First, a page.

Dream in Which Your Ghosts Throw a 90s Teen-Movie-Style House Party that You Cannot Seem to Escape

By Adrienne Crezo

All your ghosts showed up and put on Sublime and ate all the food and trashed the place, packed in good and tight, wearing their newest outfits, your house full to the roof, ghosts pouring forth from the windows and doors, so many of your goddamned ghosts, so goddamned many of your ghosts, and no room for you, no air to breathe because the air is just your ghosts, so you swim and push through as hard as you can but then you realize, oh shit, all your ghosts can feel your fear, so now you have to play it cool, swim like a cool guy through your living room, Chili Peppers on now, high-five the people you knew before they died, dance briefly with disembodied shames you thought had passed on, accept a drink from the idea you had about what your life could be, keep it cool, keep it level, breathe slow and easy and smile at the men who told you to smile smile smile so you dreamt of dropping each of them into a vat of green acid, one by one, and now here they are, Jokering while you breathe in counts of five like you learned in yoga, and make your way not to an exit but to the door of your own bedroom and Jesus christ, what is this miracle of miracles, it's empty, just you in your own bedroom while your ghosts haunt everything else, and when you look out of the window you see the deck and balcony and woods and sky are all your ghosts, only this room is safe from your ghosts, the whole goddamn world is to the gills with your ghosts except this room, so you decide to change into pajamas, decide to climb into bed, decide to lie down and wait for the party to end, but then you're just at the edge of sleep, impossibly tired even as the earth—the entire goddamned earth—is swimming in your ghosts and there, at the precipice of cool and liquid sleep, a soft warm hand slides up your leg, ankle to thigh, hot like the only hands you ever dream about, then back down, one smooth and gentle and human thumb strokes you softly along the curve of your heel, the arch of your instep, swoops the bone of your ankle, softly, slowly, so sweetly, and you know if you can stay brave until morning you will make it out of this room alive, but you do the math in your head—the time from the bed to the window, the distance from the window to the ground, the odds of living through that jump, of surviving a landing on the deck below—and you know leaping headlong into the air and land of your ghosts is a certain death, and you know that death scares you less than a warm and tender touch in the dark.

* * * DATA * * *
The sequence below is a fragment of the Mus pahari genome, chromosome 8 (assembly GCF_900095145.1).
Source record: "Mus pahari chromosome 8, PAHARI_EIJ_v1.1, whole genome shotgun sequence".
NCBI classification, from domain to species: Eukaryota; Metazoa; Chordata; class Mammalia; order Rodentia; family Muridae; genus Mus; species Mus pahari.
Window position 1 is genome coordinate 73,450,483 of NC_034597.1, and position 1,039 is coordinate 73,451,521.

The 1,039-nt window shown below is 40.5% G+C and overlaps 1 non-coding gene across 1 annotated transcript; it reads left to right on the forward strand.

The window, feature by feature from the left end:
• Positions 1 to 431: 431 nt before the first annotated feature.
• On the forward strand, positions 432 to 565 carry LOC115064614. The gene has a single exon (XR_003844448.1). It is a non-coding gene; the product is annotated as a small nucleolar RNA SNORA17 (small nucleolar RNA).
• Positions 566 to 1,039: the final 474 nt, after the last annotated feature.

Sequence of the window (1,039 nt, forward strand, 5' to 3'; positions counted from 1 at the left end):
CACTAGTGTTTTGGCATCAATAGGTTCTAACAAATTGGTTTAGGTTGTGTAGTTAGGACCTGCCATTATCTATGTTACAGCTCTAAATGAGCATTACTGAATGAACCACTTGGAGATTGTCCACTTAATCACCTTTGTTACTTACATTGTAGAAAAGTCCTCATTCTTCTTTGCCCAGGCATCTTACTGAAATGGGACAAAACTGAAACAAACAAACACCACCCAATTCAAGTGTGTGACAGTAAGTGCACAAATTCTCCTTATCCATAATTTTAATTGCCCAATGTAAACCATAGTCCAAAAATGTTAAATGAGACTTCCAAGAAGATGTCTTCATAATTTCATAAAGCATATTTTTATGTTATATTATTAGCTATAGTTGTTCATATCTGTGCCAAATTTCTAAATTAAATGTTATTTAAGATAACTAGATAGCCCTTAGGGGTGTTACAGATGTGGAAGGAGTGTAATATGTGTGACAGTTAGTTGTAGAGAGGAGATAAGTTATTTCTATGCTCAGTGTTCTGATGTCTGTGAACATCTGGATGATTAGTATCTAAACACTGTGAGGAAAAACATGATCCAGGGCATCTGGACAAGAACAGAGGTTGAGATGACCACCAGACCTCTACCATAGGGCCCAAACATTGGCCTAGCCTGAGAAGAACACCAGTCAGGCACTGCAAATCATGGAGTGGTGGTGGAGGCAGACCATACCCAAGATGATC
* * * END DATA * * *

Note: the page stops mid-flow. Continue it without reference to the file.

Adrienne Crezo is an editor and writer who lives in Ohio and the 90s (but not simultaneously).


Art by Jay Baker, an artist from Colorado living in Oregon, by way of New Mexico; he records music as Tom Foe.